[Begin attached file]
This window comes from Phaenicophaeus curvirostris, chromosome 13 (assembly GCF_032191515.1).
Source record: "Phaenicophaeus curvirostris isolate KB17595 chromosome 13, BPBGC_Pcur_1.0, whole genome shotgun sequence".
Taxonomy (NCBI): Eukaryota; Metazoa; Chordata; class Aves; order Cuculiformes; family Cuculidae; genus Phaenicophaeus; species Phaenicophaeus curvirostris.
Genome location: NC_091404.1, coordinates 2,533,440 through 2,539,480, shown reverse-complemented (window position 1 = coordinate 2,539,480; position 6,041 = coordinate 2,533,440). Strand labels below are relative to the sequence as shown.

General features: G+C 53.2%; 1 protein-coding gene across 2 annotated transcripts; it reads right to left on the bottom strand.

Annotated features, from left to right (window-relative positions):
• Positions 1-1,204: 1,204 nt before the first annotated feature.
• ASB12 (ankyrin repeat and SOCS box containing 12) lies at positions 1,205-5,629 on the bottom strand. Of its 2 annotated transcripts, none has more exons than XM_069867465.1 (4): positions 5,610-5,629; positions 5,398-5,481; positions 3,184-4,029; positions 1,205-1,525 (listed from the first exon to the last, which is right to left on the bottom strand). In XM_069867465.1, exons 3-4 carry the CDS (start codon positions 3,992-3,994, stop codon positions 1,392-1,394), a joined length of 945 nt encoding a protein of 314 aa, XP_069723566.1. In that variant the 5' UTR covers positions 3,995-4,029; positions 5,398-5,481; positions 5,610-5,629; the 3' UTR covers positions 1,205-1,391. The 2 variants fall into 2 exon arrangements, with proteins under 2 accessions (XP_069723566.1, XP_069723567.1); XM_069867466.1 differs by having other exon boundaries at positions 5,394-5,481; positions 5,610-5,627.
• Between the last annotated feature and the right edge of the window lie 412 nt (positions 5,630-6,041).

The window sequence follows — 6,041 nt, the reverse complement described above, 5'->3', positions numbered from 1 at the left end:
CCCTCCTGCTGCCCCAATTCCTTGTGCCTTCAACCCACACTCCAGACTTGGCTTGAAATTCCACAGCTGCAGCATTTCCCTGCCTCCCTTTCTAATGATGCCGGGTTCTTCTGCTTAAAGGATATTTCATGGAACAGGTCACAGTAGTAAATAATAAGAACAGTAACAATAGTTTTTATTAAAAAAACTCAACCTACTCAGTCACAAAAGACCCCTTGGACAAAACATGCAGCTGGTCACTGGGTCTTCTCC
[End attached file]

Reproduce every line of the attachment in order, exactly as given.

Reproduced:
This window comes from Phaenicophaeus curvirostris, chromosome 13 (assembly GCF_032191515.1).
Source record: "Phaenicophaeus curvirostris isolate KB17595 chromosome 13, BPBGC_Pcur_1.0, whole genome shotgun sequence".
Taxonomy (NCBI): Eukaryota; Metazoa; Chordata; class Aves; order Cuculiformes; family Cuculidae; genus Phaenicophaeus; species Phaenicophaeus curvirostris.
Genome location: NC_091404.1, coordinates 2,533,440 through 2,539,480, shown reverse-complemented (window position 1 = coordinate 2,539,480; position 6,041 = coordinate 2,533,440). Strand labels below are relative to the sequence as shown.

General features: G+C 53.2%; 1 protein-coding gene across 2 annotated transcripts; it reads right to left on the bottom strand.

Annotated features, from left to right (window-relative positions):
• Positions 1-1,204: 1,204 nt before the first annotated feature.
• ASB12 (ankyrin repeat and SOCS box containing 12) lies at positions 1,205-5,629 on the bottom strand. Of its 2 annotated transcripts, none has more exons than XM_069867465.1 (4): positions 5,610-5,629; positions 5,398-5,481; positions 3,184-4,029; positions 1,205-1,525 (listed from the first exon to the last, which is right to left on the bottom strand). In XM_069867465.1, exons 3-4 carry the CDS (start codon positions 3,992-3,994, stop codon positions 1,392-1,394), a joined length of 945 nt encoding a protein of 314 aa, XP_069723566.1. In that variant the 5' UTR covers positions 3,995-4,029; positions 5,398-5,481; positions 5,610-5,629; the 3' UTR covers positions 1,205-1,391. The 2 variants fall into 2 exon arrangements, with proteins under 2 accessions (XP_069723566.1, XP_069723567.1); XM_069867466.1 differs by having other exon boundaries at positions 5,394-5,481; positions 5,610-5,627.
• Between the last annotated feature and the right edge of the window lie 412 nt (positions 5,630-6,041).

The window sequence follows — 6,041 nt, the reverse complement described above, 5'->3', positions numbered from 1 at the left end:
CCCTCCTGCTGCCCCAATTCCTTGTGCCTTCAACCCACACTCCAGACTTGGCTTGAAATTCCACAGCTGCAGCATTTCCCTGCCTCCCTTTCTAATGATGCCGGGTTCTTCTGCTTAAAGGATATTTCATGGAACAGGTCACAGTAGTAAATAATAAGAACAGTAACAATAGTTTTTATTAAAAAAACTCAACCTACTCAGTCACAAAAGACCCCTTGGACAAAACATGCAGCTGGTCACTGGGTCTTCTCC